I'll start off by quoting a February 1992 text news article that I saw on a premium CompuServe news service...that was the dialup interweb back in the day:
OTC 02/17/92 1258 NORWEGIAN PAIR REACHES THE SOUTH POLE ON UK, ...
The above news article, as well as a later one from a Norwegian newspaper that referenced a radar image, intrigued me for many years...eventually I located that article and the image was only an example sketch. The attempt to locate the tent was part of an effort to recover it for display at the 1994 Lillehammer Winter Olympics.
The tent recovery effort was to be a part of the Aurora Programme, a privately funded Norwegian glaciology and climate change expedition based on the Filchner Ice Shelf. The tent recovery project was sponsored in part by STATOIL and the Lillehammer Olympic Organizing Committee (note their flags in the above photo). Due to cargo delays, a dock strike in Montevideo, and other issues, the expedition vessel Aurora did not reach the planned destination (Coats Land, 77ºS-34ºW) until early January, where the Blaenga base hut (right) was constructed.
The expedition then split up into several teams--one constructing the base huts; a second studying geology in the Shackleton Mountains, a third surveying Filchner Ice Shelf grounding lines, and a fourth surveying landing sites and laying fuel depots for the flight to Pole, as no fuel would be available from USAP.
While supporting the glacier team, the Twin Otter encountered an unspotted crevasse, fortunately only damaging a ski, but the repairs required it to return to Canada, significantly delaying things.
They did obtain official NSF support sanction for a glaciology trip to Pole, but the aircraft damage significantly delayed things...and eventually on 16 February 1992, Monica, along with glaciologist Heinrich Eggenfellner were flown to Pole. They were only there for a few hours. They did receive station support (the use of a SPRYTE tracked vehicle), used GPS to locate the tent position within 50 meters, and then reportedly used GPR to locate a cavity in the snow which they presumed might be the tent location. The pyramid tent pictured at the top of this page was erected over the presumed location of Amundsen's tent. After they departed, only the Norwegian flag was left for the winter.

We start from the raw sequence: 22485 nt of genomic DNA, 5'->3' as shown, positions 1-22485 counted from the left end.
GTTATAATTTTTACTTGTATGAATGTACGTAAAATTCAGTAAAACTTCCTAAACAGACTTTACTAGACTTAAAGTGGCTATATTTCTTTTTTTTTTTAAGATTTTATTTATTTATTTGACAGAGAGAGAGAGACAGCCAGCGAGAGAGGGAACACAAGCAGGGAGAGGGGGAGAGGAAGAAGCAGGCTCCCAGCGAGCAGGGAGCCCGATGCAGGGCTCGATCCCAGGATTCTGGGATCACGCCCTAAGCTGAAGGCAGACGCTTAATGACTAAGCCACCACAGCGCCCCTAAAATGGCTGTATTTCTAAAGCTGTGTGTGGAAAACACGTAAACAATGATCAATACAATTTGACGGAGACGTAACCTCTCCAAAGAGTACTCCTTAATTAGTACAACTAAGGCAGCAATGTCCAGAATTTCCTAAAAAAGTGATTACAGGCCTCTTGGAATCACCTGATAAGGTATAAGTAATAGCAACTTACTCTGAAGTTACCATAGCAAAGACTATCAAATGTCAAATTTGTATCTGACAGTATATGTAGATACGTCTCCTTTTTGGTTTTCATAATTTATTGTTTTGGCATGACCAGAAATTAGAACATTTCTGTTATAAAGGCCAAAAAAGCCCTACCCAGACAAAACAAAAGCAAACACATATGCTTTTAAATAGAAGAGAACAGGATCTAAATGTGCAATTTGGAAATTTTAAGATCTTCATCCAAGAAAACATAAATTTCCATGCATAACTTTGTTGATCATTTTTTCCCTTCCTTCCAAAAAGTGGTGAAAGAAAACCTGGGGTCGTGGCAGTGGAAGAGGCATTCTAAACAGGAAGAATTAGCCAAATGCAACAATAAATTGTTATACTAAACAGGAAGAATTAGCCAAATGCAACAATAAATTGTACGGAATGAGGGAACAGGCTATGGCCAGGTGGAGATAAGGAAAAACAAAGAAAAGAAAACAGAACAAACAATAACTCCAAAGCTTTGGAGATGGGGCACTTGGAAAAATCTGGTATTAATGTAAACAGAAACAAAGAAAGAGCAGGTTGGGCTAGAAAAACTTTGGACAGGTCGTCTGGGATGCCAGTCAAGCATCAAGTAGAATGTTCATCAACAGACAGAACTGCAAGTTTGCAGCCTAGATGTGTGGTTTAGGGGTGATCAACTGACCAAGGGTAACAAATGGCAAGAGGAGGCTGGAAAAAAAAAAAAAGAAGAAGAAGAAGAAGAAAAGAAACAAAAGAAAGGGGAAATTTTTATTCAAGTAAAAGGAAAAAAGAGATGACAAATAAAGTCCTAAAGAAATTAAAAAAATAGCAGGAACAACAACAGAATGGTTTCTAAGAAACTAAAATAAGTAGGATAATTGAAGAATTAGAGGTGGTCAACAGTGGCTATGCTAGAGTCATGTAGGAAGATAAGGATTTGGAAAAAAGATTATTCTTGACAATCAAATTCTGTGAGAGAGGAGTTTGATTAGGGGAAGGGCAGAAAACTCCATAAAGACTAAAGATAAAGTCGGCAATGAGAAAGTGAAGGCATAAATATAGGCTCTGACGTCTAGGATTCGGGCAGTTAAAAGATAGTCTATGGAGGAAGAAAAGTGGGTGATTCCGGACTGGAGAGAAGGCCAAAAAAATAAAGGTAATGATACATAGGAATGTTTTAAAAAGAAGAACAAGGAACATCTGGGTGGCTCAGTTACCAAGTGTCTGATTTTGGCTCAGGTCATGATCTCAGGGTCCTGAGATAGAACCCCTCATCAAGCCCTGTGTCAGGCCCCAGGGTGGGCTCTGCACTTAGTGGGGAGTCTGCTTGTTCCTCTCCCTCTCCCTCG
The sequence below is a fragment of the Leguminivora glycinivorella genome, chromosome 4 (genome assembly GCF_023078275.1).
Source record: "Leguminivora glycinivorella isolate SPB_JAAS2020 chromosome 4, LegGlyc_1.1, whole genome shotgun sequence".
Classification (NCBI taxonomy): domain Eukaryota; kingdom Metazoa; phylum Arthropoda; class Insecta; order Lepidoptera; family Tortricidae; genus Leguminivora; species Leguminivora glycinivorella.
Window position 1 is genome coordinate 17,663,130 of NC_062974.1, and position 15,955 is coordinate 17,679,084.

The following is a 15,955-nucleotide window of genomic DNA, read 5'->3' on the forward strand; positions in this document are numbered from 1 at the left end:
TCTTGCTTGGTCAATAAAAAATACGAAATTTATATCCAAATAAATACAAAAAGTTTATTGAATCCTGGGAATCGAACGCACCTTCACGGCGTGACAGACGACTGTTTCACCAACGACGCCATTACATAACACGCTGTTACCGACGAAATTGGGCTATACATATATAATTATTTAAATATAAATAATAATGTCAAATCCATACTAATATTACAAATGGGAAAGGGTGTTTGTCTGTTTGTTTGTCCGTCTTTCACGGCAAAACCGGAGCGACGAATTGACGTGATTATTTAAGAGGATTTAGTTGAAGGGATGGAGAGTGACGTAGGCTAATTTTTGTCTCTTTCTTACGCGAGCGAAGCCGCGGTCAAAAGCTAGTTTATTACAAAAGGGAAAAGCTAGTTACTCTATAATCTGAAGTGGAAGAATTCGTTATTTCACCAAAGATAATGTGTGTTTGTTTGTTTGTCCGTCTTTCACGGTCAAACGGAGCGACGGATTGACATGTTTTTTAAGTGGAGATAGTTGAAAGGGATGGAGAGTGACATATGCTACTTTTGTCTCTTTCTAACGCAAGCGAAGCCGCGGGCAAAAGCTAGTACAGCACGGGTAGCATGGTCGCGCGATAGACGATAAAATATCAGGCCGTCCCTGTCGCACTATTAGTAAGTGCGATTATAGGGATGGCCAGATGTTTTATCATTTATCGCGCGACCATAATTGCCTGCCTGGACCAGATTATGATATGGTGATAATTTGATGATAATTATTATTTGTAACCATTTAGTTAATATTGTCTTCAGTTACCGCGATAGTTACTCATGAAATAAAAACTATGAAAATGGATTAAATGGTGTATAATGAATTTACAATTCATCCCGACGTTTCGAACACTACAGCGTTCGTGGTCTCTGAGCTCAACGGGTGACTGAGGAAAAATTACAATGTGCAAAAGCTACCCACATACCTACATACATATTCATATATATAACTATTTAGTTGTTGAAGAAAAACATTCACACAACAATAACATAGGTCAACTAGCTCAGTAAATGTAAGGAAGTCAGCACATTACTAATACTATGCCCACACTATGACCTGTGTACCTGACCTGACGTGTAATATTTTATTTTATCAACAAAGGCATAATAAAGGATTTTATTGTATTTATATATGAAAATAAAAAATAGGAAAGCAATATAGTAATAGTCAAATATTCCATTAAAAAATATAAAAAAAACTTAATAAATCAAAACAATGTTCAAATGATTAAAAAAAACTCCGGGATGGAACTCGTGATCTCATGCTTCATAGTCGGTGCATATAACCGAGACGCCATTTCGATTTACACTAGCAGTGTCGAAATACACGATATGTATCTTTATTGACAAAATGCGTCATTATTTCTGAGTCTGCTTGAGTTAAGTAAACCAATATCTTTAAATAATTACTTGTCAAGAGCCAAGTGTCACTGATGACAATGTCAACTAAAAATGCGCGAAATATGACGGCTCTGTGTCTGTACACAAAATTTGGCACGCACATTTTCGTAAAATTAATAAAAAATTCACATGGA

The photo at the top of this page is presumably a provided expedition photo which appeared in the June 1992 Antarctic (the journal of the New Zealand Antarctic Society, which is now behind a paywall). The other two photos on this page are from Aurora Programme expedition member David Mantripp's blog which includes the full details of the expedition:
Here is an article about Monica Kristensen (in Norwegian) from the Norwegian Polar History site.
Also have a look at the Wikipedia article about Monica Kristensen Solås, which I have edited.
Earlier, in 1986-87, Monica Kristensen had led a private dogsled expedition, the Norwegian/British 90 Degrees South Expedition, which departed from near the Bay of Whales in an attempt to complete a return trip to Pole, but they had to turn around at 86ºS.In 1993-94, Monica would undertake an expedition to retrieve the tent for the 1994 Winter Olympics...but that venture ended tragically.